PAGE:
This training budget introduces a new concept – Variance. I’m going to define Variance here as simply being the difference (either positive or negative) between your Projected figures on either Income or Expenditure, and the Actual figures on Income or Expenditure.
Having this on a training budget forces you to do two things.
Firstly, if your summary shows a variance in red (a negative and bad thing spreadsheet-wise), then you’ll know something serious is wrong. You need to go to the Income or Expenditure tabs, work out where that variance is, and what caused it. Track it back until you find it, and then work out what you need to do about it.
There will be masses of variance during pre-production and the production itself when you have lots of Projected figures but very few Actuals, so get used to seeing red numbers in the variance columns, and make sure you know why they’re there so you don’t panic. As long as you do that, you’re less likely to come unstuck.
The second advantage of having Variance on your budget is that when you come to do the post-mortem on your production*, you’ll easily be able to see where you overspent or underspent, and where your projected income varied from your actual income. That means that when you next come to budget a show, you’ll know what went a bit squiffy last time, and have a better chance of getting your projected figures closer to those you’ll actually end up with.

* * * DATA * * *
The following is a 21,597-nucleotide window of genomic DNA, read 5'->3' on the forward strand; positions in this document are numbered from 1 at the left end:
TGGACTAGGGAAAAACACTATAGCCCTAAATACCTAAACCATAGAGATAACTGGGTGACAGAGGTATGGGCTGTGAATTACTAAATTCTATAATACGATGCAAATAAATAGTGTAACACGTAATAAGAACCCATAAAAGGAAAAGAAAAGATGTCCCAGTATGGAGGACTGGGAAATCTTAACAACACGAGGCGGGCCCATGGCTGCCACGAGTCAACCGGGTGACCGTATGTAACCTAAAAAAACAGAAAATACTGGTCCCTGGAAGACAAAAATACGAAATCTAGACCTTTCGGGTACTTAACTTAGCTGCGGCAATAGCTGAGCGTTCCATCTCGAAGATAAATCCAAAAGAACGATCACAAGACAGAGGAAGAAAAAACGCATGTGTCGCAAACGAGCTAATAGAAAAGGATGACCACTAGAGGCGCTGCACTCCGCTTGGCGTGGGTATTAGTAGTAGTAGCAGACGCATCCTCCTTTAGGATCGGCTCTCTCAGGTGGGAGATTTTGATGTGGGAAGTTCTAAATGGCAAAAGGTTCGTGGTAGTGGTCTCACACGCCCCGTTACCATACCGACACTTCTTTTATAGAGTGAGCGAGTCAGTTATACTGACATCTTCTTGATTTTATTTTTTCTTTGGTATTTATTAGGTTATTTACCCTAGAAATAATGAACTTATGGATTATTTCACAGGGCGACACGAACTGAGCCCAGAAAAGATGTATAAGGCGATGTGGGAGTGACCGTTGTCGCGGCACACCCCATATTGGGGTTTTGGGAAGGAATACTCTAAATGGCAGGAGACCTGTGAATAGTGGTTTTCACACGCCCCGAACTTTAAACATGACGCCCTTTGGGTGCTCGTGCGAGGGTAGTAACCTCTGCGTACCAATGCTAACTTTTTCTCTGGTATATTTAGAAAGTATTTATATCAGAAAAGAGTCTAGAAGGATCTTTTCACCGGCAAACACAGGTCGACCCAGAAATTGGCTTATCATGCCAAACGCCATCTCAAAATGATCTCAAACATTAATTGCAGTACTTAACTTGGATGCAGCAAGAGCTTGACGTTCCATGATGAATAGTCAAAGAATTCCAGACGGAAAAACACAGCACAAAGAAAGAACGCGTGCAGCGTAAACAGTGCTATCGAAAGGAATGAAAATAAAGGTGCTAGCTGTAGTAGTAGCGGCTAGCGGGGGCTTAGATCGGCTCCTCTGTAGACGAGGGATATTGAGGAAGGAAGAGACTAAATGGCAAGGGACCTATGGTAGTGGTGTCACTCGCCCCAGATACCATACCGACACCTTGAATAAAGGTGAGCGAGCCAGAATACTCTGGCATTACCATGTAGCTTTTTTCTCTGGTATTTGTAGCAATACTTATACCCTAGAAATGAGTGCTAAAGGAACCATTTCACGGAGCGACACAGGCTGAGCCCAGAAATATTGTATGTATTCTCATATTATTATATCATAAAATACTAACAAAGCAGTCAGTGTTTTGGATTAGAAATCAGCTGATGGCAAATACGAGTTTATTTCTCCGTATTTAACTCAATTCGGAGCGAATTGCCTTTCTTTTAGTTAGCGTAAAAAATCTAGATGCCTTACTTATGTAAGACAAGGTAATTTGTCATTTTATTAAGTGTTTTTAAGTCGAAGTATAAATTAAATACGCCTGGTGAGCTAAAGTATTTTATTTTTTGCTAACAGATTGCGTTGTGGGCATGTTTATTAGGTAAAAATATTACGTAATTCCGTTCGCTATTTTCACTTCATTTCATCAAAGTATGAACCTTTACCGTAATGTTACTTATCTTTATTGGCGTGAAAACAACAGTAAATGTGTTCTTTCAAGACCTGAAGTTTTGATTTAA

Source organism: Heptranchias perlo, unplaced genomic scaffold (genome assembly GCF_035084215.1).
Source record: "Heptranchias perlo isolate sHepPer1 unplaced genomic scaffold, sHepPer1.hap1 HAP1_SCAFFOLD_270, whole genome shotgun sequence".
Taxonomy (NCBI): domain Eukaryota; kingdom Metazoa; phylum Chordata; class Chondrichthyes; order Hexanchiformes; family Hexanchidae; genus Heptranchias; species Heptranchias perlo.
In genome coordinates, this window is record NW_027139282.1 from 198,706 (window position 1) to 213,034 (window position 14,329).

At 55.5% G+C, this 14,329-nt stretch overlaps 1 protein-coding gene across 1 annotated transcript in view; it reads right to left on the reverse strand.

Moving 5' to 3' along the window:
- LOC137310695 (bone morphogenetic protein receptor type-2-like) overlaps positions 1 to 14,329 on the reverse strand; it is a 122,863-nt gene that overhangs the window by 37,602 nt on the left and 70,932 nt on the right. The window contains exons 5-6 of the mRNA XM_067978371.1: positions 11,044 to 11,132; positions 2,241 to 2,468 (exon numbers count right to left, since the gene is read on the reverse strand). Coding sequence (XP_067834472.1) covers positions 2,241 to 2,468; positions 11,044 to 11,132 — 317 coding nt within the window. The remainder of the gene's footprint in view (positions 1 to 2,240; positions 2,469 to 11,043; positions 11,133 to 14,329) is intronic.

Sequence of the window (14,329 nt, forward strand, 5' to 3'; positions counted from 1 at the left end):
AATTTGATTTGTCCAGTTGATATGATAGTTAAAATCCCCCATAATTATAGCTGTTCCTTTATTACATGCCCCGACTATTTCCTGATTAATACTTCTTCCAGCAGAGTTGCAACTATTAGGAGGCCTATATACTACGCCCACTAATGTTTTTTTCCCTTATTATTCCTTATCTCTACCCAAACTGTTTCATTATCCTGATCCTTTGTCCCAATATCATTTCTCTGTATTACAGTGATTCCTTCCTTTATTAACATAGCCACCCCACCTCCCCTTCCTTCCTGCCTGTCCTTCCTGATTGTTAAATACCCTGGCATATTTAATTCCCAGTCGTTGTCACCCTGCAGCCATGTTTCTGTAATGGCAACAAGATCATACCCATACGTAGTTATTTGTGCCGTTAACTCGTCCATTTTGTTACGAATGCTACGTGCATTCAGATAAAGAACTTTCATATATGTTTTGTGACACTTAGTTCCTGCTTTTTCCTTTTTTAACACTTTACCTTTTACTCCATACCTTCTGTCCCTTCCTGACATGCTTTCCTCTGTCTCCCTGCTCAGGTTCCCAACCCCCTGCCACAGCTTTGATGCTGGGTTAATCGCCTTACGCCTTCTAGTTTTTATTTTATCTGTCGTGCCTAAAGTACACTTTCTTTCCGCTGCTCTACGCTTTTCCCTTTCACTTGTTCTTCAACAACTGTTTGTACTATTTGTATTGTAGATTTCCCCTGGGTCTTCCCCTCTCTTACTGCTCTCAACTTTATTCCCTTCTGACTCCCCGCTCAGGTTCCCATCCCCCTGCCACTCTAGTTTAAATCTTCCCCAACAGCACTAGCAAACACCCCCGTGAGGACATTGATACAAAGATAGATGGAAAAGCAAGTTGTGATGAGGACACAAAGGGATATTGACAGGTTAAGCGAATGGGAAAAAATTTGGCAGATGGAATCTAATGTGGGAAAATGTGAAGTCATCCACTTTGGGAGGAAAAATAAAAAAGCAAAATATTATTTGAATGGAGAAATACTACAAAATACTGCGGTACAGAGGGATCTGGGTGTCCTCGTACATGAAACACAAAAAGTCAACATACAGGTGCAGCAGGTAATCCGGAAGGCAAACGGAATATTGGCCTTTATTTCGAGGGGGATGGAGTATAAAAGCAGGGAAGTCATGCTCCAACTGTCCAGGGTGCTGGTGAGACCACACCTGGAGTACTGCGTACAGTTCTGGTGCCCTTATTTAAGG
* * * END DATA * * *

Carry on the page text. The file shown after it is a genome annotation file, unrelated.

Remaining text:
Start on the Summary page, and follow the little notes I’ve left you. You just need to get a feel for this one. It makes sense properly once you’ve done a whole production from beginning to end, either in reality or virtually. Either way, don’t panic: you have all the time in the world to play around with this until you feel comfortable with it.
When you’re ready, move on to budget 4.